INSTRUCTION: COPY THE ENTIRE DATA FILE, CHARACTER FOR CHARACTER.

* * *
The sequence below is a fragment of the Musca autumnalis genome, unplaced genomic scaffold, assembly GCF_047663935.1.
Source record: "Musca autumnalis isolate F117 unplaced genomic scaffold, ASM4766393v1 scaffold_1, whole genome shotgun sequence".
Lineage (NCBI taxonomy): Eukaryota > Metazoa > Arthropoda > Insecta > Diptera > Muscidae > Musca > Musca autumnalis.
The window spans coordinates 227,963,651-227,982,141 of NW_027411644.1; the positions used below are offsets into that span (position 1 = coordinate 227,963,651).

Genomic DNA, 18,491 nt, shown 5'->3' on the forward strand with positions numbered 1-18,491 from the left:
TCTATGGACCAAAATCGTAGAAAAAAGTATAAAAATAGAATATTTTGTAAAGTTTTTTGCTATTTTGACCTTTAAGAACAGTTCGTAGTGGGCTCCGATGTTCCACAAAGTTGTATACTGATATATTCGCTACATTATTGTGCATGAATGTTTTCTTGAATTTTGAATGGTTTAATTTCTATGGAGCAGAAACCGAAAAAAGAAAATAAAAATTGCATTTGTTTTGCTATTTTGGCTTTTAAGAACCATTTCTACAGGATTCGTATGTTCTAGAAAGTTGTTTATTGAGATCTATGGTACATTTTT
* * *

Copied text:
The sequence below is a fragment of the Musca autumnalis genome, unplaced genomic scaffold, assembly GCF_047663935.1.
Source record: "Musca autumnalis isolate F117 unplaced genomic scaffold, ASM4766393v1 scaffold_1, whole genome shotgun sequence".
Lineage (NCBI taxonomy): Eukaryota > Metazoa > Arthropoda > Insecta > Diptera > Muscidae > Musca > Musca autumnalis.
The window spans coordinates 227,963,651-227,982,141 of NW_027411644.1; the positions used below are offsets into that span (position 1 = coordinate 227,963,651).

Genomic DNA, 18,491 nt, shown 5'->3' on the forward strand with positions numbered 1-18,491 from the left:
TCTATGGACCAAAATCGTAGAAAAAAGTATAAAAATAGAATATTTTGTAAAGTTTTTTGCTATTTTGACCTTTAAGAACAGTTCGTAGTGGGCTCCGATGTTCCACAAAGTTGTATACTGATATATTCGCTACATTATTGTGCATGAATGTTTTCTTGAATTTTGAATGGTTTAATTTCTATGGAGCAGAAACCGAAAAAAGAAAATAAAAATTGCATTTGTTTTGCTATTTTGGCTTTTAAGAACCATTTCTACAGGATTCGTATGTTCTAGAAAGTTGTTTATTGAGATCTATGGTACATTTTT